Despite recent economic setbacks, air travel continues to grow globally. Code-sharing between carriers, the use of larger aircraft and the ‘hub and spoke' system offer tremendous efficiency gains to airlines, but have also resulted in increased passenger numbers being within the terminal at any one time.
The resulting formation of bottlenecks and queues is a key issue facing today's airports. Stringent security procedures compound the problem, necessitating passengers to arrive hours before boarding and restricting their movement within the terminal. Adequate numbers of staff must be in position to manage all corresponding processes and the expected facilities must also be available. Balancing this provision of optimum service against cost and the consequences of unexpected delays is a truly complex task.
The ability to measure and manage queues at all key points within the passenger flow path is a key element in optimizing airport operations. Intelligent solutions are now available to assist staff in tracking, managing and sharing information about passengers and their luggage. Technologies such as flow-monitoring and predictive analytics can enable airports to capture and access data in real-time, supporting them in making the most effective decisions. Examples of technology supporting airport queue and passenger flow optimization, whilst reducing operational costs, include the automated validation of boarding passes and automated staff scheduling and dynamic deployment of resources in response to real-time passenger activity. Utilizing accurate passenger flow data offers airports the opportunity to enhance operational efficiency, optimize terminal layouts, and to reconfigure retail areas and increase revenues as a result of a better understanding of passenger behavior. Real-time data of expected and actual waiting times is increasingly being provided to passengers and has been proven to reduce the potential for passenger frustration and dissatisfaction, in turn improving the airport's reputation and securing repeat business. Monitoring capabilities can be used to track assets such as wheelchairs and vehicles for passengers with reduced mobility, ensuring their availability when needed.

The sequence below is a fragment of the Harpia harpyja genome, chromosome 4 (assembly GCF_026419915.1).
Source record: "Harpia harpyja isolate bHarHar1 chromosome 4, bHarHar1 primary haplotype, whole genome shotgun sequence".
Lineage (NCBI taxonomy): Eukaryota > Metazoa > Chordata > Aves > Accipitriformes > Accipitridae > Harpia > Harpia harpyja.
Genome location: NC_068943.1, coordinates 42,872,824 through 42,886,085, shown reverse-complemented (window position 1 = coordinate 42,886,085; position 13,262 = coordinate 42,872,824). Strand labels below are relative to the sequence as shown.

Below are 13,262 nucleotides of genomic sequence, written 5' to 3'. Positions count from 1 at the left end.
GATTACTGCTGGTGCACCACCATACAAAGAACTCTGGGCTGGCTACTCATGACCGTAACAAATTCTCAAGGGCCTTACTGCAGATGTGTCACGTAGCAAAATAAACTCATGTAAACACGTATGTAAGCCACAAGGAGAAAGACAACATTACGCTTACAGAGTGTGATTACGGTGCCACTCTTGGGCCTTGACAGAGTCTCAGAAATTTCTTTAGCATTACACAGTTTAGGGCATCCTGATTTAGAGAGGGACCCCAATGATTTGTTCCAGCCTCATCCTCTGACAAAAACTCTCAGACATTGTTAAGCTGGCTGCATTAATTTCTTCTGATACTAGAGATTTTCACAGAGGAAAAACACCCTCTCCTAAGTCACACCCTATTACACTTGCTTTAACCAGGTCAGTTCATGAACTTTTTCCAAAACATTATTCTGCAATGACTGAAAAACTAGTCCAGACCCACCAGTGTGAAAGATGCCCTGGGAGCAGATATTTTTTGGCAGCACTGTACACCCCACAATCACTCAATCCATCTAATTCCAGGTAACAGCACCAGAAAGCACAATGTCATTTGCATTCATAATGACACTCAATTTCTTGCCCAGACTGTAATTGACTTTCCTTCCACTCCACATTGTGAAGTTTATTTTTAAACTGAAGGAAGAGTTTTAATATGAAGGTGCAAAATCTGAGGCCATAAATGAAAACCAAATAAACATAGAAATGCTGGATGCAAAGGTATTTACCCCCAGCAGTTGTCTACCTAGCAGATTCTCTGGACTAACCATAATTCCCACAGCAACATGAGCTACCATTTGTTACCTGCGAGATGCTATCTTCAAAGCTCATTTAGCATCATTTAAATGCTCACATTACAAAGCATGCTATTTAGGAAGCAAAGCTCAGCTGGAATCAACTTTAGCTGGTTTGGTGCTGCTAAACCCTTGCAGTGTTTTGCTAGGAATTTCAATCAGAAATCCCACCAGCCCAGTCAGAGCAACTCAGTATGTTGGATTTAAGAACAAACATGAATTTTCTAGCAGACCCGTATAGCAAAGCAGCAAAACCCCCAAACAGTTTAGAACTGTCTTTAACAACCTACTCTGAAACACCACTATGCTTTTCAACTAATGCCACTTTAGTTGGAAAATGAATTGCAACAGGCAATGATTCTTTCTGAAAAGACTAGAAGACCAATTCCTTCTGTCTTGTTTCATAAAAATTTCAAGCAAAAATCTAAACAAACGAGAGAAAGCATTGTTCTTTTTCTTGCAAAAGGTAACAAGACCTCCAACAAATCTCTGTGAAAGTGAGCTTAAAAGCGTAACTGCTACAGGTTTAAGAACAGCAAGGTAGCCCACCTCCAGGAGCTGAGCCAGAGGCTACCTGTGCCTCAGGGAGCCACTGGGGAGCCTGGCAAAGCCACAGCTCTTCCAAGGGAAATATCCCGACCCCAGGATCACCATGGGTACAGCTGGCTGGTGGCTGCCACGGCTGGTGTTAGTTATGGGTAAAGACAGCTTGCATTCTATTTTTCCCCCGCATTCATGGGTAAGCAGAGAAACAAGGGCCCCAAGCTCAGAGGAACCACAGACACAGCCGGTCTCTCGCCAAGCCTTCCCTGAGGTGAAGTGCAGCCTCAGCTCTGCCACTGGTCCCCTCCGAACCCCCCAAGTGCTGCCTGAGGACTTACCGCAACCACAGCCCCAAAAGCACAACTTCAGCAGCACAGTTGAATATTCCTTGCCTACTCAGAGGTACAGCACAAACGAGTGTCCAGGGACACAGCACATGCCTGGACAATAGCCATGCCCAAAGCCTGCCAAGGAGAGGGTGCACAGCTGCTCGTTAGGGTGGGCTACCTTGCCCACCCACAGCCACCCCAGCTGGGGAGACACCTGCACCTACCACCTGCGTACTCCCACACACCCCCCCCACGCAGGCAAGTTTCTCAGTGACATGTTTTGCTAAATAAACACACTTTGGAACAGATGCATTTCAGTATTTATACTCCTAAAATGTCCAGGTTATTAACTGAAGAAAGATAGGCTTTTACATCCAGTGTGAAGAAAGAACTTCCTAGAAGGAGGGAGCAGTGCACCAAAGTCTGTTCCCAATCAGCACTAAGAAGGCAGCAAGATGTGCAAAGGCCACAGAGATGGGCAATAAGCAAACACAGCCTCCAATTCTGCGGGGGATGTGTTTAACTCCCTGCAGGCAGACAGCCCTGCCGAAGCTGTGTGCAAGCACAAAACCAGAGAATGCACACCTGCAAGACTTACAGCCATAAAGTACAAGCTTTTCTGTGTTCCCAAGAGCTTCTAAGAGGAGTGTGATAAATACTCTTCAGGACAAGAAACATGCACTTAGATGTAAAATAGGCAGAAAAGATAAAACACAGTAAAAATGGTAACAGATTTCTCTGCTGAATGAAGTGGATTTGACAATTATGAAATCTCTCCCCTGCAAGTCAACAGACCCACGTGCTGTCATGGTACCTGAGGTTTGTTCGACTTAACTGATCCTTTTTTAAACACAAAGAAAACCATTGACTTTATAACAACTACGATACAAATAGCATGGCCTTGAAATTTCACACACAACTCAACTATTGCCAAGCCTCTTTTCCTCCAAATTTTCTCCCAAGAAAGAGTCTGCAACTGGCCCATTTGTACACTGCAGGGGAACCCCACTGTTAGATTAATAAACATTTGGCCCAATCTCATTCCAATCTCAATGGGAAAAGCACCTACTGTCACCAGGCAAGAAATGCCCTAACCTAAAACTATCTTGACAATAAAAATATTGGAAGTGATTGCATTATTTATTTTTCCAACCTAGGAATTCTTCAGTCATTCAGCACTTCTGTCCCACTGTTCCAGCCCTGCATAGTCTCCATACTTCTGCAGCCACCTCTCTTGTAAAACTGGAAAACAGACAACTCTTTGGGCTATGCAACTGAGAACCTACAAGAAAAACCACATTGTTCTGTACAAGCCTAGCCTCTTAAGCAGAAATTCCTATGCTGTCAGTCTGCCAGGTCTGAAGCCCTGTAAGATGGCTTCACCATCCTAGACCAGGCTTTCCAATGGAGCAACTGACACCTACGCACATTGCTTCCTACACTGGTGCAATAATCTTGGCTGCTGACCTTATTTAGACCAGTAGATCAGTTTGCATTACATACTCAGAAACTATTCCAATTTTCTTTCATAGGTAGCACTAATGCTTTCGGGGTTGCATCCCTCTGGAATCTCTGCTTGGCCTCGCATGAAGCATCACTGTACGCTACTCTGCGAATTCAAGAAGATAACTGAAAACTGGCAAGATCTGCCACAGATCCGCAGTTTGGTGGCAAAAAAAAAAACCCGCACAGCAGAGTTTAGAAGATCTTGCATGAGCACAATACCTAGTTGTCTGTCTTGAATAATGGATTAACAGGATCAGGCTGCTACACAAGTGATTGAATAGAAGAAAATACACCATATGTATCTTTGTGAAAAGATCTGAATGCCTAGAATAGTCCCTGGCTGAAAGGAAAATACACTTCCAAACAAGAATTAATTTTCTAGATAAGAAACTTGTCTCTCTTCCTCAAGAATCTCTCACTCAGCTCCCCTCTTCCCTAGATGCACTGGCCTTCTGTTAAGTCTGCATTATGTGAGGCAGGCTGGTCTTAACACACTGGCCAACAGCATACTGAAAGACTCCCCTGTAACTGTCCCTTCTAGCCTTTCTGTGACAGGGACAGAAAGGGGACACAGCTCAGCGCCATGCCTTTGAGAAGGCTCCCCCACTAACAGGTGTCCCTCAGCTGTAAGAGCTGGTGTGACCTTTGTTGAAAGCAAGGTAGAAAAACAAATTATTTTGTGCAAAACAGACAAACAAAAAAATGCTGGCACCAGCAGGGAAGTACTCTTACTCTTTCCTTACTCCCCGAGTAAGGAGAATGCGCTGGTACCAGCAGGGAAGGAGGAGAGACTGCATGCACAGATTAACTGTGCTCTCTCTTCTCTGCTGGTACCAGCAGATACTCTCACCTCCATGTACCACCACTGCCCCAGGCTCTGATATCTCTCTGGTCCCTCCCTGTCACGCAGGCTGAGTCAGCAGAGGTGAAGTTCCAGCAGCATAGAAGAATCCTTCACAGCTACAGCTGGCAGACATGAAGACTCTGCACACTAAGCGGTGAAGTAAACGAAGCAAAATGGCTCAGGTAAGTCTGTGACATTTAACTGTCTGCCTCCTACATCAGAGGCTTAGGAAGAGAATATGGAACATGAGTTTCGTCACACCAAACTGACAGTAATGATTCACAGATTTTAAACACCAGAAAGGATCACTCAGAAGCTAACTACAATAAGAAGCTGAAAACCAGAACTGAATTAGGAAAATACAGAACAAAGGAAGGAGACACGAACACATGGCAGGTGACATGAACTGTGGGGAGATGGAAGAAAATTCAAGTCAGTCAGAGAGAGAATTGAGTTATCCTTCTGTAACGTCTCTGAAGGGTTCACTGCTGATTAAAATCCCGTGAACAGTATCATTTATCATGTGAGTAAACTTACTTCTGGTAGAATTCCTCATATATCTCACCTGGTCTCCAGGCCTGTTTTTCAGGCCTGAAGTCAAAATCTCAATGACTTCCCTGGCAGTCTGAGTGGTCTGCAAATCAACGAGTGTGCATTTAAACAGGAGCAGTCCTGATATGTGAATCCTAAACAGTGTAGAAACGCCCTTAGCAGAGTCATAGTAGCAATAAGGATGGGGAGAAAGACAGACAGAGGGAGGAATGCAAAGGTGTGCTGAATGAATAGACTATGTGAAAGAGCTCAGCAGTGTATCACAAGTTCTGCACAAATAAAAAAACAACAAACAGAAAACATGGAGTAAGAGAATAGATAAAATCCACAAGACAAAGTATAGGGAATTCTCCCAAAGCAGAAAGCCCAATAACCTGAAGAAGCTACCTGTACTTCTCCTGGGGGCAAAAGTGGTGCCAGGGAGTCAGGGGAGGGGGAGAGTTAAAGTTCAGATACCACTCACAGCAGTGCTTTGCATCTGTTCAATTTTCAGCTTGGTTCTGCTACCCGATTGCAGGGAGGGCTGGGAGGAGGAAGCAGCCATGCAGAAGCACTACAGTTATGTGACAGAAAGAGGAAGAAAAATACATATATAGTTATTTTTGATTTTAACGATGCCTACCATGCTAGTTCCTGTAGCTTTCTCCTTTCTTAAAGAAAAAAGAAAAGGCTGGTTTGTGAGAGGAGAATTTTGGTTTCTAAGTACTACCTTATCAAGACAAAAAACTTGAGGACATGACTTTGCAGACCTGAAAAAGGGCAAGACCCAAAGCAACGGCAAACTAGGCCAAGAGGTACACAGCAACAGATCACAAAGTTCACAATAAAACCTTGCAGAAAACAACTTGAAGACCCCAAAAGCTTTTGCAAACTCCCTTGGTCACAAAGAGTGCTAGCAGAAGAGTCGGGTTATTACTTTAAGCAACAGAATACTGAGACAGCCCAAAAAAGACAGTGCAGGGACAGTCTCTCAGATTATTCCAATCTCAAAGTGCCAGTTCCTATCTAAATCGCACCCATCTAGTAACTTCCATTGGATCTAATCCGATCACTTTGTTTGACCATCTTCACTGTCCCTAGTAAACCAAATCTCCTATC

Trend 5: Biometric identification and verification
For a number of years, researchers have been developing highly secure authentication techniques that use the recognition of measurable biological characteristics for enhanced security and improved convenience.